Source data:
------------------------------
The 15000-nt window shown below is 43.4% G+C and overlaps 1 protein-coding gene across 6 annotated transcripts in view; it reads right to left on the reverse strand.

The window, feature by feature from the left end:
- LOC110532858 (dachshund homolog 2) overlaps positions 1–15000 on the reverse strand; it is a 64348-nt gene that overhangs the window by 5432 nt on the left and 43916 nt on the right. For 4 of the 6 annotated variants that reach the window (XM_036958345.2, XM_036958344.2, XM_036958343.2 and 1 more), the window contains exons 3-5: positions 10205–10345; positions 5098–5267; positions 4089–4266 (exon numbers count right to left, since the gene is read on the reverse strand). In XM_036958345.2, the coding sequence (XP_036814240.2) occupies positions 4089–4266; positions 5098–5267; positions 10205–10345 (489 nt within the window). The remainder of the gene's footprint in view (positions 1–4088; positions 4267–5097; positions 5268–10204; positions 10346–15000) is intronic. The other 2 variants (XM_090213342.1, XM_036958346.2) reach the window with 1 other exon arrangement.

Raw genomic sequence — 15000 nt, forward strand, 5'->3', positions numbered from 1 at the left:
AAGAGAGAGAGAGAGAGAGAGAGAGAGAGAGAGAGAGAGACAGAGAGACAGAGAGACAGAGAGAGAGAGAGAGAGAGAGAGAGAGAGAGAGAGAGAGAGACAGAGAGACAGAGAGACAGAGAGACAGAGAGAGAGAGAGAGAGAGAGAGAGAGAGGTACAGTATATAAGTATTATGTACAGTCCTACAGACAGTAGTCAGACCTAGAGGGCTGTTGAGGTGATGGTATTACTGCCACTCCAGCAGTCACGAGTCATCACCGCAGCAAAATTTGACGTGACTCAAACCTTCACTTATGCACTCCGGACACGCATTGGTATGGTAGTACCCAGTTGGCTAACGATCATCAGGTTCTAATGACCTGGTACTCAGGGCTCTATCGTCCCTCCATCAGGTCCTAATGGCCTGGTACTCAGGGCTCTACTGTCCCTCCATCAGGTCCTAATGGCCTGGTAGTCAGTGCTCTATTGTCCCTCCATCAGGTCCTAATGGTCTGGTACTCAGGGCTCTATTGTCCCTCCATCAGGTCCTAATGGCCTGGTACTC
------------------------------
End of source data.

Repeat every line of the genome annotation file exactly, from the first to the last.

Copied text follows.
The 15000-nt window shown below is 43.4% G+C and overlaps 1 protein-coding gene across 6 annotated transcripts in view; it reads right to left on the reverse strand.

The window, feature by feature from the left end:
- LOC110532858 (dachshund homolog 2) overlaps positions 1–15000 on the reverse strand; it is a 64348-nt gene that overhangs the window by 5432 nt on the left and 43916 nt on the right. For 4 of the 6 annotated variants that reach the window (XM_036958345.2, XM_036958344.2, XM_036958343.2 and 1 more), the window contains exons 3-5: positions 10205–10345; positions 5098–5267; positions 4089–4266 (exon numbers count right to left, since the gene is read on the reverse strand). In XM_036958345.2, the coding sequence (XP_036814240.2) occupies positions 4089–4266; positions 5098–5267; positions 10205–10345 (489 nt within the window). The remainder of the gene's footprint in view (positions 1–4088; positions 4267–5097; positions 5268–10204; positions 10346–15000) is intronic. The other 2 variants (XM_090213342.1, XM_036958346.2) reach the window with 1 other exon arrangement.

Raw genomic sequence — 15000 nt, forward strand, 5'->3', positions numbered from 1 at the left:
AAGAGAGAGAGAGAGAGAGAGAGAGAGAGAGAGAGAGAGACAGAGAGACAGAGAGACAGAGAGAGAGAGAGAGAGAGAGAGAGAGAGAGAGAGAGAGAGACAGAGAGACAGAGAGACAGAGAGACAGAGAGAGAGAGAGAGAGAGAGAGAGAGAGGTACAGTATATAAGTATTATGTACAGTCCTACAGACAGTAGTCAGACCTAGAGGGCTGTTGAGGTGATGGTATTACTGCCACTCCAGCAGTCACGAGTCATCACCGCAGCAAAATTTGACGTGACTCAAACCTTCACTTATGCACTCCGGACACGCATTGGTATGGTAGTACCCAGTTGGCTAACGATCATCAGGTTCTAATGACCTGGTACTCAGGGCTCTATCGTCCCTCCATCAGGTCCTAATGGCCTGGTACTCAGGGCTCTACTGTCCCTCCATCAGGTCCTAATGGCCTGGTAGTCAGTGCTCTATTGTCCCTCCATCAGGTCCTAATGGTCTGGTACTCAGGGCTCTATTGTCCCTCCATCAGGTCCTAATGGCCTGGTACTC